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Until now, developing health care insights and understanding a product’s real-world value proposition have been developed primarily from claims data. Research scientists have also anchored much of their insight-generation on the slices of information related to billable activity.

Claims-only data, although crucial, doesn’t provide the most complete representation of the human activity and clinical complexities that impact drug or medical device performance.

By their nature, the most common approaches can provide only limited insight. They don’t include information captured in a clinical environment, such as: disease severity, symptomology, health measurements, and laboratory values. 

Integrated data breaks through limits of traditional analysis to complete the value story

Using the traditional model, value is frequently measured on cost reduction or avoidance and analysis is conducted by leveraging a claims-only data foundation. This is understandable given the availability and familiarity of claims data. Common outcomes of interest tend to be health care utilization metrics. It’s what claims data captures and what it’s able to return to us as insight. Using these data to make decisions on coverage, benefit design or other engagement models is straightforward. They can guide recommendations about shifting the site of service.

But here’s where it gets more difficult: assessing the full impact of other decisions, such as switching medications or comparing the efficacy of treatment options. Measuring clinical benefits in these cases has usually been derived from clinical trials, which are also limited in their inputs. While the assessment is valuable, it’s still using only one dimension to assess impact.

True value, and the value upon which a growing number of contracts and formularies are based, is not just lower cost. It’s the combination of improved clinical outcomes and reduced cost — the net value of the treatment.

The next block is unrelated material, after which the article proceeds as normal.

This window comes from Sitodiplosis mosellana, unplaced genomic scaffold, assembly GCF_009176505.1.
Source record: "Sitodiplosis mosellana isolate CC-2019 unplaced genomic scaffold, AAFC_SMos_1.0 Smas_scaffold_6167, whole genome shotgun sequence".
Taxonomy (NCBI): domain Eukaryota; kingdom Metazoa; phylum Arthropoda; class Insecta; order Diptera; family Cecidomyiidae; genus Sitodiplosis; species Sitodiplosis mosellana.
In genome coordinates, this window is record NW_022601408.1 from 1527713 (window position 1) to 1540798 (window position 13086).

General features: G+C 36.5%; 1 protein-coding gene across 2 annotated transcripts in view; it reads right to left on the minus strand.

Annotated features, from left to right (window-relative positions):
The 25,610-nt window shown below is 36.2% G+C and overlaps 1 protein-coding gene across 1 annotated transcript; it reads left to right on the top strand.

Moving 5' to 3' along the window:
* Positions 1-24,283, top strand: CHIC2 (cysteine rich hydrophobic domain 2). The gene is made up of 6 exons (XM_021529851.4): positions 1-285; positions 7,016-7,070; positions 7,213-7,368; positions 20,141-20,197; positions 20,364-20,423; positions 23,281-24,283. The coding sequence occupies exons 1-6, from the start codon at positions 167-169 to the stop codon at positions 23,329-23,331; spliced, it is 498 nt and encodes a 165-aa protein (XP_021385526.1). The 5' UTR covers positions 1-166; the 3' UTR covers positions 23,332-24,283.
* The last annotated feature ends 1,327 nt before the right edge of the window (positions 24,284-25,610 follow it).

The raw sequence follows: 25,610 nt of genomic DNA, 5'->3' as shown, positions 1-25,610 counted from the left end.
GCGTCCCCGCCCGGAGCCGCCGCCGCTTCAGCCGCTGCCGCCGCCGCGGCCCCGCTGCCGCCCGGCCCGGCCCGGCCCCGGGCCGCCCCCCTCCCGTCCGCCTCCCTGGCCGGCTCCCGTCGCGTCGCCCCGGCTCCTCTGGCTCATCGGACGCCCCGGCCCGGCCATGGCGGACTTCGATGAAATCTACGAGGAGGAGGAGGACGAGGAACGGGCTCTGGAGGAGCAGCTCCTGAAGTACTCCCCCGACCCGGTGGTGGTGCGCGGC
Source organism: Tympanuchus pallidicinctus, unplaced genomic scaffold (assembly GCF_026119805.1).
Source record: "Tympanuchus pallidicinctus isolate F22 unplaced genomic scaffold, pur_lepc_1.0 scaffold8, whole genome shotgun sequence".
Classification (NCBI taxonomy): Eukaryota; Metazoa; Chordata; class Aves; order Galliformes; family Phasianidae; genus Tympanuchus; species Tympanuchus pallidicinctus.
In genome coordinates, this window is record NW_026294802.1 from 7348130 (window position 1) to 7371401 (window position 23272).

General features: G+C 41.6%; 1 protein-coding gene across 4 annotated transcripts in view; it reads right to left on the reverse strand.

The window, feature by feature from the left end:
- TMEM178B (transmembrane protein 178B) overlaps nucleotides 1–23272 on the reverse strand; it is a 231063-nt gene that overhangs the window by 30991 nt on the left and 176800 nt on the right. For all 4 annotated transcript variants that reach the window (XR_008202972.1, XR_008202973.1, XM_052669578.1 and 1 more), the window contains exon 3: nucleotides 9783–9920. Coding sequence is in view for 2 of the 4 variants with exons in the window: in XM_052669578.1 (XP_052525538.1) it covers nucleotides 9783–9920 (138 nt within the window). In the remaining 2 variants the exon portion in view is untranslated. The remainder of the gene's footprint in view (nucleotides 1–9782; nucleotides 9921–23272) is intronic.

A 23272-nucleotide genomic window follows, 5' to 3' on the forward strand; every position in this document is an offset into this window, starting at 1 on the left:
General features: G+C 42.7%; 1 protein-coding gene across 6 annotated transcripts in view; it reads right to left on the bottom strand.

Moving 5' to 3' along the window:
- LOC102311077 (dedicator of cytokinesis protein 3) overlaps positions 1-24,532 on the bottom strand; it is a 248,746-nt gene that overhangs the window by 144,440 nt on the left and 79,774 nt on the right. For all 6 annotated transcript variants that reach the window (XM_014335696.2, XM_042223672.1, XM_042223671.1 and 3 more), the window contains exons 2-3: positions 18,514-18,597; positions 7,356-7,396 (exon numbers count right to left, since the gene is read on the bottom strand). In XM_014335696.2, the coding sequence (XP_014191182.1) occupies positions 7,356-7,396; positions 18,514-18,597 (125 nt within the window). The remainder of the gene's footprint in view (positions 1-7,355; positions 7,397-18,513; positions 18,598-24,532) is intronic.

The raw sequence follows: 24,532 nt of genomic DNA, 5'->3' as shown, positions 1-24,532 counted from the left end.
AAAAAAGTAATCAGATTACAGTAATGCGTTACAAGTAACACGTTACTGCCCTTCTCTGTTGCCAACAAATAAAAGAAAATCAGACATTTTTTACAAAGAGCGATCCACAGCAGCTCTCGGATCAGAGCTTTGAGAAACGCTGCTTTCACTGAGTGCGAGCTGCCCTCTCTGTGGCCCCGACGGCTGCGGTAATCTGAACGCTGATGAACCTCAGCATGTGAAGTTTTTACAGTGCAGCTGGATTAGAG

Life sciences research: Adding new dimensions to complete the value story

Today, clinical data has reached the level of maturity where it can be a powerful addition to life sciences intelligence gathering. Information is now collected from electronic health records (EHR) and unstructured clinical notes. It’s a new way of looking at data that provides richer and more valuable information for life sciences researchers.

This clinical information includes: diagnosis codes, signs and symptoms, observations, measurements, biomarkers, and lab and other test results.

Natural language processing and advanced analytics pull meaning from provider notes and add a rich layer of insight into patient journeys and clinical outcomes.

Reliable calculations of the cost and clinical outcome equations are what value-based or risk-bearing arrangements should be built upon. That is, if we truly want to change the trajectory of health care expenditures. And this is where health care is clearly moving.

Asking the right questions to gain richer insights

As researchers continue to evolve their real-world data and evidence strategy, three key questions arise:

  1. Does our approach address the challenges of an evolving health care system?

To participate in new payment arrangements that are driving a shift from fee-for-service to fee-for-value, health organizations must be able to predict clinical and financial performance. They can look to their life sciences partners and the products and service  these partners provide to contribute to their ability to manage that risk.

  1. Do I have the right sets of real-world data to evaluate cost and clinical outcomes?

This is a vital question because the current standard approach cannot help you best prepare for head-to-head clinical trials, recognize changes in clinician behavior or measure clinical outcomes. Without these inputs, it’s nearly impossible to calculate a path to the most improved outcomes at the lowest cost.

  1. What will it mean to amend my process?

The process of using integrated data is not dramatically different from the current approach. Working with clinical data does add a rich new layer of information, and therefore, another layer of evaluation and complexity. But it builds rationally on the current claims-only approach, which we can delve into further.

Become more targeted in your research with clinical and cost insights  

The potential impact that integrated data can have on the issues plaguing the health care system is significant. And the system is at a tipping point.

The pressure to reduce cost and improve outcomes is present in every conversation. Integrated data is now available to use at scale. It’s a powerful new tool that collects the level of insight needed to make more precise business decisions, creates more comprehensive value stories, and delivers the low-cost, quality outcomes that the market demands.

Read the Optum whitepaper to learn more about Integrated data: Creating a dimensional view of outcomes and cost